Mount Rushmore and Southwest South Dakota
I was looking forward to two days of exploring southwest South Dakota with a friend in his Airstream, but thanks to American Airlines’ mega-snafu of delays and cancelled flights, which forced me to spend 23 hours in the Dallas/Fort Worth Airport and a nearby Super 8 Hotel, I wound up with only a day in the 40th State. Frustrating as that was, I still got to see something that had been on my bucket list since childhood, Mount Rushmore.
Dennis and I first approached the gigantic sculpture at night around 9:30pm (it’s open until 11pm). Brilliantly illuminated, the four Presidents’ heads almost looked like they’re floating in space. While there certainly were other tourists at that hour, we mostly had the monument and the Avenue of the Flags, the promenade leading up to it featuring flags representing America’s 50 states, one district, three territories, & two commonwealths, to ourselves.
As fabulous as that was, I actually found the view even more impressive the next day when we saw sculptor Gutzon Borglum’s colossal creation against a clear blue sky. Taking in the massive image carved into, or out off, the Black Hills under a bright sun allows its full impact to come through. To call it “spectacular” is an understatement.
In addition to the monument itself, what I really appreciated about our visit were the extras that were added to the National Memorial’s site during the 1990s as part of its 50th anniversary commemoration.
A handsome walkway, the Presidential Trail, surrounded by boulders and leafy pine trees, takes you close to the Mount as it slopes gently downward from George Washington’s side to Abraham Lincoln’s giving you a view up into the nostrils of the Presidents.
In the Visitor Center, three times an hour in a small but handsomely appointed auditorium, a brief film plays that serves as an excellent introduction to the monument as it tells of its inspiration and the challenges in carving it out of the rock.
Next door, a one-room museum goes into further depth about the people and politicians who initiated the project, the incredible workmanship and technical feats that formed it, and the tumultuous reception it received as, one by one, the enormous heads were unveiled; I especially enjoyed seeing vintage film of President Franklin D. Roosevelt speaking at the dedication of Thomas Jefferson’s bust in 1936.
Granted, by the time we got to Borglum’s Studio on the Presidential Trail, some of the details of the National Park Ranger’s talk sounded a bit repetitious, but it was still interesting to see the models and tools Borglum and his son Lincoln (who took over after his father’s death in 1941) used in the carving process that are showcased there.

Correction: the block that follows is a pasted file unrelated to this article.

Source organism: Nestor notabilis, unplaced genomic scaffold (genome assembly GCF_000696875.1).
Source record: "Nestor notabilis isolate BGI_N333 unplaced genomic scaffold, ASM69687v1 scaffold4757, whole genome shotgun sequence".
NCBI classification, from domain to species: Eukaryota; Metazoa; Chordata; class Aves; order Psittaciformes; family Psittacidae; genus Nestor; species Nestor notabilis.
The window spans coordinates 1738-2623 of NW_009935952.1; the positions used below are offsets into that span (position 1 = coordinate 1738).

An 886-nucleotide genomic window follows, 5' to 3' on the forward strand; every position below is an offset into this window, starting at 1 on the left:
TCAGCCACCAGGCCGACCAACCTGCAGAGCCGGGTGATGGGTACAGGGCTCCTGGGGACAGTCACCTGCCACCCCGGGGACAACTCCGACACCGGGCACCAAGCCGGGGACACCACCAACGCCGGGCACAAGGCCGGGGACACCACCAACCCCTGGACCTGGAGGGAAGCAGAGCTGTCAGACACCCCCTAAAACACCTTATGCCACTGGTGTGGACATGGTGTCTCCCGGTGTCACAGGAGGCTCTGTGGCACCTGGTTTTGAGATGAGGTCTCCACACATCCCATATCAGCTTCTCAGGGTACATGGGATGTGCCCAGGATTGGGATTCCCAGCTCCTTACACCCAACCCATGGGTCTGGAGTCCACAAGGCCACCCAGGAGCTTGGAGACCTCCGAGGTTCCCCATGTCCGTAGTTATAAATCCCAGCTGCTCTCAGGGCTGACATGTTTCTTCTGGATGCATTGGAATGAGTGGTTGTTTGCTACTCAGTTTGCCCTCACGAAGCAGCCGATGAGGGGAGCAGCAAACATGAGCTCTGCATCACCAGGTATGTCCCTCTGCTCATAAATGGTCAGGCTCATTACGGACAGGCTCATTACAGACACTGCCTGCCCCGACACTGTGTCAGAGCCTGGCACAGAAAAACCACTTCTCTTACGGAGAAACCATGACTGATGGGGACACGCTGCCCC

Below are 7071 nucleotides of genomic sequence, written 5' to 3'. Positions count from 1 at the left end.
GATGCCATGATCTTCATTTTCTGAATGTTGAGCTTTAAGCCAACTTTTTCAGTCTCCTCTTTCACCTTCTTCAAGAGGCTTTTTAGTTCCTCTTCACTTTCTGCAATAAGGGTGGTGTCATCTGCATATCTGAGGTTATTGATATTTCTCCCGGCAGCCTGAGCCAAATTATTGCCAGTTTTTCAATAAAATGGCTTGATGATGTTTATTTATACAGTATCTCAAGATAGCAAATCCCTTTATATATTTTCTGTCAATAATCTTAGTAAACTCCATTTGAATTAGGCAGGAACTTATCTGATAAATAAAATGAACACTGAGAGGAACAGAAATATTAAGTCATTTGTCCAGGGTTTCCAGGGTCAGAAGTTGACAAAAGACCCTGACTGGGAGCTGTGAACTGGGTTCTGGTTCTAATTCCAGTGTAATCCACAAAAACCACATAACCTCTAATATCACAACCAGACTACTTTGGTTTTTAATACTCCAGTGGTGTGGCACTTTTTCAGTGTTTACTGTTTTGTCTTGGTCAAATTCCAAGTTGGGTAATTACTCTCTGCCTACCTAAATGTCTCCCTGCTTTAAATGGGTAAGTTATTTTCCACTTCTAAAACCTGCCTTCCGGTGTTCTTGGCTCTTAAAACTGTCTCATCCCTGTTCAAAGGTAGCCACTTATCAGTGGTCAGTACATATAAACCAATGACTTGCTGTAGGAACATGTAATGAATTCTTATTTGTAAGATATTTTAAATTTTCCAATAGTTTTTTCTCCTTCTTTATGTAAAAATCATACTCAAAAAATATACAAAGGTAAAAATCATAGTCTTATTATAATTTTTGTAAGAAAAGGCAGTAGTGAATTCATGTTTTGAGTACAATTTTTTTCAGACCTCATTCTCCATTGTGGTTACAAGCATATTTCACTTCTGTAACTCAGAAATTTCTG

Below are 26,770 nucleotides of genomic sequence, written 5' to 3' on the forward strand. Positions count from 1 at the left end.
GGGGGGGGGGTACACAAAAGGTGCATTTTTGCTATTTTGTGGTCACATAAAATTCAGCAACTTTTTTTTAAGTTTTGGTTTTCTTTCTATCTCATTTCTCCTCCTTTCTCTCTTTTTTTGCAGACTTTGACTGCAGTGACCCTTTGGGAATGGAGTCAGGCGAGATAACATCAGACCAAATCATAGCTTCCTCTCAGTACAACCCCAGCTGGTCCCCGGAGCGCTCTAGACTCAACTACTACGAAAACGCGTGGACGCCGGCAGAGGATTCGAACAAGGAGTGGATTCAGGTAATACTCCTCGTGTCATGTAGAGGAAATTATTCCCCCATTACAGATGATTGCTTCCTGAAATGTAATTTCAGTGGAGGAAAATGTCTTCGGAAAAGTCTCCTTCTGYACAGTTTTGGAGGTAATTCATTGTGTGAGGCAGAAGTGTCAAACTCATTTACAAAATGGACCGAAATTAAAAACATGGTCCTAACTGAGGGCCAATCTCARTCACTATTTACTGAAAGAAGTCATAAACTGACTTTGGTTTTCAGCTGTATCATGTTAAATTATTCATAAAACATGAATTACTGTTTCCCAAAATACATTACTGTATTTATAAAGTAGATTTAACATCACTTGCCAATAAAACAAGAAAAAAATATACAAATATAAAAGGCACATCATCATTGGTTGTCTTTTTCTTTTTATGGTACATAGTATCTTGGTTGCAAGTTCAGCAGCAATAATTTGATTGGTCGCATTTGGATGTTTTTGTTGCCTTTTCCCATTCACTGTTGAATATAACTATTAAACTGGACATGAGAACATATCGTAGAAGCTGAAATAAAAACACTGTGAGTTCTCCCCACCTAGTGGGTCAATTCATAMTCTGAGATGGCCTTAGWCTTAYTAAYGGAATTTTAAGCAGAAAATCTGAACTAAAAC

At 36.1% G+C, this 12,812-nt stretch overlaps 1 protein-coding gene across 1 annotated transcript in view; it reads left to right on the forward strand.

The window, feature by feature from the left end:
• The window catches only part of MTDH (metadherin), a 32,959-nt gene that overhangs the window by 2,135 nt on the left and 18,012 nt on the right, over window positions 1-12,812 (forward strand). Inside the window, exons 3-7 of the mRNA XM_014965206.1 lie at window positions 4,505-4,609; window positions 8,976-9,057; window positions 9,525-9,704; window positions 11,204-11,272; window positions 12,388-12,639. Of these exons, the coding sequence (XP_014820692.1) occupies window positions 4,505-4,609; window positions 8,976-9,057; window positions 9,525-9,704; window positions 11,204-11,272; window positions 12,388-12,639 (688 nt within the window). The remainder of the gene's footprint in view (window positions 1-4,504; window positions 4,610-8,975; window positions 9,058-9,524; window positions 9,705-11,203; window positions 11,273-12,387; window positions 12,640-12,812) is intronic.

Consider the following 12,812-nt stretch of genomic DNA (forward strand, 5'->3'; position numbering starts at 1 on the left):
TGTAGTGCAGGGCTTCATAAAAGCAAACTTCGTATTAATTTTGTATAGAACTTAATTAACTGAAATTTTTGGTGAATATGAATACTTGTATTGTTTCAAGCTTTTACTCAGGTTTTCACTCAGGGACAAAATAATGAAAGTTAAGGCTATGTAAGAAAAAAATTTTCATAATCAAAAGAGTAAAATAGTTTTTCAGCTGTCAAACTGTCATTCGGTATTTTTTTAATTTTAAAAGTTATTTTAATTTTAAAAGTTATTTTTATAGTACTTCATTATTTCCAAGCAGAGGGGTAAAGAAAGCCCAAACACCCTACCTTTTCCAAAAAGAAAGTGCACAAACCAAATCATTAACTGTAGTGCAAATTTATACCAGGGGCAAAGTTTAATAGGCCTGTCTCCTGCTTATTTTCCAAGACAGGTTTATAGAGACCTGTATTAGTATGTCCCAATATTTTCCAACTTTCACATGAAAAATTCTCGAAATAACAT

Parking was easily accessible (the $10 cost is good for 24 hours so you can return and see the prezzes by night and day); a restaurant offers food and outdoor tables with commanding views of the monument; and the only complaint I had was that the gift shop had a long and slow-moving line (admittedly, there are two other shops but they’re run by the Park Service and apparently don’t have as extensive a range of items; I never did figure out who ran the main store).
Sure, Mount Rushmore is a bit off the beaten path, but it offers a rewarding experience if you have a chance to visit it.
Elsewhere in the area, Black Hills National Forest has amazing scenic views, including long-distance ones of Mt. Rushmore, as well as the Iron Mountain Highway with its corkscrew roadway that takes you through tunnels carved out of the stone.
Alas, the herds of bison that call Custer State Park home remained at a distance as Dennis and I drove through (which might’ve been for the best), but we were awed by the Cathedral Spires formations along the Needles Highway, a region of looming granite pillars and towers. Wish we had had time to hike along its 1.6 mile trail.
If you want to tour the Wind Cave National Park, established in 1903 by Pres. Theodore Roosevelt, making it the U.S.’s seventh national park and the first cave to be so designated anywhere, get there early; we didn’t and missed out on seeing its “boxwork”, a type of calcite formation that it has more of than any other cave in the world. Friends who had been there previously had told me it’s a very worthwhile attraction. Guess I’ll have to make a return visit for it.
I certainly wouldn’t mind returning to Tally’s Silver Spoon in Rapid City (530 6th St.) not far from where Dennis parked his Airstream overnight. This upscale yet relaxed restaurant offered a menu that would not be out of place at a fine dining establishment in the Warehouse District or along Magazine Street. The Squidward’s Mango salad delivered refreshing yumminess and the outstanding Mushroom D’Jour appetizer was large enough to almost be an entree. I enjoyed my bison flank steak with corn cakes as much as Dennis did his Pork & Pinot, a special featured on Tuesdays. That our server Daniel was cute, charming and openly gay was a bit of lagniappe I hadn’t expected to find in South Dakota.